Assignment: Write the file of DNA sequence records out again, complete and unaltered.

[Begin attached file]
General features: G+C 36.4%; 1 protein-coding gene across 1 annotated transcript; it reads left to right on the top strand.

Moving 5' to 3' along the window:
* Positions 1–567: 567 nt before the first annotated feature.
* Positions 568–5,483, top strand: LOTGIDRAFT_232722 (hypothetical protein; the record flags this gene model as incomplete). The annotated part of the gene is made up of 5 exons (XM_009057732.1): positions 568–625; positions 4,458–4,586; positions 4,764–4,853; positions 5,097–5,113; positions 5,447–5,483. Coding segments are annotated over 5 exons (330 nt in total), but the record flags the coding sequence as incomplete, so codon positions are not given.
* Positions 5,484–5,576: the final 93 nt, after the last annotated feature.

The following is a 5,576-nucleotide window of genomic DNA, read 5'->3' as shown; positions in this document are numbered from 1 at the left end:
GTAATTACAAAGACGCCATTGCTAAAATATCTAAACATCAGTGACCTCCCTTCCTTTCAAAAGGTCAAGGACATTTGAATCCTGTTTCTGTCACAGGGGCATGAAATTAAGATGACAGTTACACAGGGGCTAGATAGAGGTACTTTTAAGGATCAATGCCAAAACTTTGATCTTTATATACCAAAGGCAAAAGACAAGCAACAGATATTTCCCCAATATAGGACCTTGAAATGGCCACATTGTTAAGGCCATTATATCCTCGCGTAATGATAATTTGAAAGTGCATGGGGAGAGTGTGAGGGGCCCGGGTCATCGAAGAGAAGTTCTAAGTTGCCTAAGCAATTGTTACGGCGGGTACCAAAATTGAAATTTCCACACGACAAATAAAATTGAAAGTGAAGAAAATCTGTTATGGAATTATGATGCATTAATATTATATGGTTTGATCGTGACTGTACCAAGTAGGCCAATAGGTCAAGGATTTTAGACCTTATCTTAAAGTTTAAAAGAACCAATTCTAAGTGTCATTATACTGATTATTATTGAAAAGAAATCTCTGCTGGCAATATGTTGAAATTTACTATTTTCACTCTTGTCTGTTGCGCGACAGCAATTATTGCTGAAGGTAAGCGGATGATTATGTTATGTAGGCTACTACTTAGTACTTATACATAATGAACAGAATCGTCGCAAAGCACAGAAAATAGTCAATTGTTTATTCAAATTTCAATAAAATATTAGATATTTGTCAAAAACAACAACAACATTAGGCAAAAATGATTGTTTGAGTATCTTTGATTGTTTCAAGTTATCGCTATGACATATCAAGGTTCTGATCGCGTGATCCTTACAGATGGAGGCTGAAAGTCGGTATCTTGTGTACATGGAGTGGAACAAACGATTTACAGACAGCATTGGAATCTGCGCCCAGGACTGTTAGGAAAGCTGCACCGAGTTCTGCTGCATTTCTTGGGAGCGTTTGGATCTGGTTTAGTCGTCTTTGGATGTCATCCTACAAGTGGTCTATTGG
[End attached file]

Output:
General features: G+C 36.4%; 1 protein-coding gene across 1 annotated transcript; it reads left to right on the top strand.

Moving 5' to 3' along the window:
* Positions 1–567: 567 nt before the first annotated feature.
* Positions 568–5,483, top strand: LOTGIDRAFT_232722 (hypothetical protein; the record flags this gene model as incomplete). The annotated part of the gene is made up of 5 exons (XM_009057732.1): positions 568–625; positions 4,458–4,586; positions 4,764–4,853; positions 5,097–5,113; positions 5,447–5,483. Coding segments are annotated over 5 exons (330 nt in total), but the record flags the coding sequence as incomplete, so codon positions are not given.
* Positions 5,484–5,576: the final 93 nt, after the last annotated feature.

The following is a 5,576-nucleotide window of genomic DNA, read 5'->3' as shown; positions in this document are numbered from 1 at the left end:
GTAATTACAAAGACGCCATTGCTAAAATATCTAAACATCAGTGACCTCCCTTCCTTTCAAAAGGTCAAGGACATTTGAATCCTGTTTCTGTCACAGGGGCATGAAATTAAGATGACAGTTACACAGGGGCTAGATAGAGGTACTTTTAAGGATCAATGCCAAAACTTTGATCTTTATATACCAAAGGCAAAAGACAAGCAACAGATATTTCCCCAATATAGGACCTTGAAATGGCCACATTGTTAAGGCCATTATATCCTCGCGTAATGATAATTTGAAAGTGCATGGGGAGAGTGTGAGGGGCCCGGGTCATCGAAGAGAAGTTCTAAGTTGCCTAAGCAATTGTTACGGCGGGTACCAAAATTGAAATTTCCACACGACAAATAAAATTGAAAGTGAAGAAAATCTGTTATGGAATTATGATGCATTAATATTATATGGTTTGATCGTGACTGTACCAAGTAGGCCAATAGGTCAAGGATTTTAGACCTTATCTTAAAGTTTAAAAGAACCAATTCTAAGTGTCATTATACTGATTATTATTGAAAAGAAATCTCTGCTGGCAATATGTTGAAATTTACTATTTTCACTCTTGTCTGTTGCGCGACAGCAATTATTGCTGAAGGTAAGCGGATGATTATGTTATGTAGGCTACTACTTAGTACTTATACATAATGAACAGAATCGTCGCAAAGCACAGAAAATAGTCAATTGTTTATTCAAATTTCAATAAAATATTAGATATTTGTCAAAAACAACAACAACATTAGGCAAAAATGATTGTTTGAGTATCTTTGATTGTTTCAAGTTATCGCTATGACATATCAAGGTTCTGATCGCGTGATCCTTACAGATGGAGGCTGAAAGTCGGTATCTTGTGTACATGGAGTGGAACAAACGATTTACAGACAGCATTGGAATCTGCGCCCAGGACTGTTAGGAAAGCTGCACCGAGTTCTGCTGCATTTCTTGGGAGCGTTTGGATCTGGTTTAGTCGTCTTTGGATGTCATCCTACAAGTGGTCTATTGG